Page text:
One and Four Jigme Trinley

‘One and Four,’ a Thrilling Western-Genre Film Shot in Tibet

The award-winning film hitches its wagon to a western-inspired screenplay, breathtaking cinematography, and a beautifully-orchestrated soundtrack

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10:31 AM HKT, Thu August 18, 2022 3 mins read

Set in an unnamed countryside in the thick of winter, Jigme Trinley’s 2021 film One and Four (一个和四个) is a ‘daytime noir that revolves around an eventful day in the life of a Tibetan forest ranger.

Played by Tibetan actor Jinpa, who frequently appears in contemporary Tibetan films, protagonist Sanggye is paid multiple visits by mysterious men, one after another.

One and Four Jigme Tringly

Editor’s Note: Spoilers ahead; you’ve been warned!

Comparable to 1950 Jidaigeki psychological thriller and crime film Rashomon, One and Four unpacks multiple accounts as seen through the eyes of its main characters, who are highly suspicious of one another.

A cop aka ‘Tall Guy experiences a flashback of the events that led to his being injured: a car chase that ended with a crash and the death of the cop’s partner. While Tall Guy survived the car accident, he was wounded by a poacher while hiding out in the woods.

Sanggye suspects that his first guest is not the cop he claims to be, but the poacher. After the duo investigates the site of the crash, however, and equip themselves with a weapon for self-defense, Sanggye’s doubt dwindles.

One and Four Jigme Tringly

They return to the cabin, and audiences discovers that Sanggye had in fact received another guest before Tall Guy’s arrival; tasked with delivering divorce papers from Sanggye’s wife, a neighbor by the name of Kunbo had paid Sanggye a visit before dawn. Nevertheless, no one knows why Kunbo called upon Sanggye so early in the morning — until later in the film.

After Sanggye and Tall Guy warm up with drinks and rejuvenate themselves, they are rudely interrupted by Kunbo, who breaks down the door with an axe. Sanggye and Tall Guy overpower Kunbo and tie him up while accusing him of being the poacher.

Next, Tall Guy forces Kunbo to carry out a task with him, leaving Sanggye alone in the cabin.

One and Four Jigme Tringly

In the denouement, a fourth character — simply called ‘Short Guy’ — claiming to be a forestry cop enters the cabin before Tall Guy and Kunbo return.

The film culminates with a dramatic confrontation and crosscuts of the two cops denouncing one other; each claims to be ‘the real cop.’ A completely disorientated Sanggye (and audience members, almost certainly) are provided with a series of flashbacks packed with easter eggs that hint at the identity of the true poacher.

The open-ended whodunnit, which earned critical acclaim after making its world premiere at Tokyo International Film Festival last year and North American premiere at the New York Asian Film Festival on July 16, was screened at the recent FIRST International Film Festival in Xining, China, where it won Best Narrative Film and Best Director on August 4.

Not unlike Quentin Tarantino’s The Hateful Eight (2015), One and Four’s ensemble sees a colorful cast whose roles bear equal weight. Meanwhile, the film’s bleak setting, a snow-clad no-man’s-land, is reminiscent of Alejandro G. Iñárritu’s The Revenant (2015).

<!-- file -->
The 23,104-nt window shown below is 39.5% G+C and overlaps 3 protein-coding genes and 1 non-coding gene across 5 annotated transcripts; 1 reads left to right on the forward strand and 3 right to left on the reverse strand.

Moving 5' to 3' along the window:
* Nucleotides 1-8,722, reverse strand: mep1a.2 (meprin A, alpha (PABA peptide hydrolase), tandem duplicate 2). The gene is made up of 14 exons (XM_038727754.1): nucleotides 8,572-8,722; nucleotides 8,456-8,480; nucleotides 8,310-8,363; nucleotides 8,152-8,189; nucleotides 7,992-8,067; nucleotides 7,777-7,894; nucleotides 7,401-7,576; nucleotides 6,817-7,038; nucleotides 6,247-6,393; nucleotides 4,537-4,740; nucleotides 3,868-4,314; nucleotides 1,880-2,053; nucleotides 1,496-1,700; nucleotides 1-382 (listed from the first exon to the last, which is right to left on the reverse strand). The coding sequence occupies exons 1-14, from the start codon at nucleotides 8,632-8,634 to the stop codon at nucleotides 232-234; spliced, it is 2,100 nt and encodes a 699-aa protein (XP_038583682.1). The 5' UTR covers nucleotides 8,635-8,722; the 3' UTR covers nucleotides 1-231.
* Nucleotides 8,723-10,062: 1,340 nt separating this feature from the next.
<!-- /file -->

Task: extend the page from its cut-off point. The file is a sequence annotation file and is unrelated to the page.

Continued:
Albeit One and Four’s filming location — a Tibetan-speaking region in Qinghai province — and predominantly Tibetan crew, the film is strikingly different from its predecessors, most of which are profoundly tied to Tibetan culture in one way or another. Take, for example, Yang Zhang’s Paths of the Soul (2015), which addresses the topic of religious prostration, or Pema Tseden’s Ballon (2015), which highlights the clash between indigenous culture and modernity.

One and Four film crew

Director Jigme Trinley (third from left), director Pema Tseden (second from right), and members of One and Four’s film crew gesturing ‘one and four’ at the FIRST International Film Festival. Photo via Runjie Wang/RADII

Many wonder to what extent the director’s debut was influenced by Tseden, who is not only Trinley’s father, but also a mover and shaker in contemporary Tibetan cinema, and the producer of One and Four.

During a Q&A at the film’s screening at FIRST on August 3, Tseden admitted to visiting One and Four’s set on the first few of days of shooting. Afterwards, however, “the director wanted to let Wang Lei (the other producer) and the cinematographer pass on the message that I shouldn’t have come to visit,” he added.

Regardless of idle talk, Trinleys new film and Tseden’s oeuvre of arthouse films bear little in common. The former, which is replete with guns, booze, boots, barren landscapes, and machismo, is undoubtedly a western, a thriller, or a combination of both.

During the Q&A, Trinley named Tarantino and Iñárritu, two directors known for their westerns, as his key influences while studying at the Beijing Film Academy. For example, the Tibetan filmmaker borrowed a trick employed by Oscar Award-winning cinematographer Emmanuel Lubezki in The Revenant: During emotionally charged scenes, close-ups of characters are rendered using wide angles, which results in distortions, creating dramatic and visceral impressions.

The Revenant

A scene from Ariandro Gonzalez Inaritu’s The Revenant. Image via IMDB

Despite One and Four’s coordinates, the film is not another attempt to tell a Tibetan tale, but a locality-defying story that demystifies Tibetan culture, which is often exoticized in media portrayals.

All photos via Weibo, unless specified

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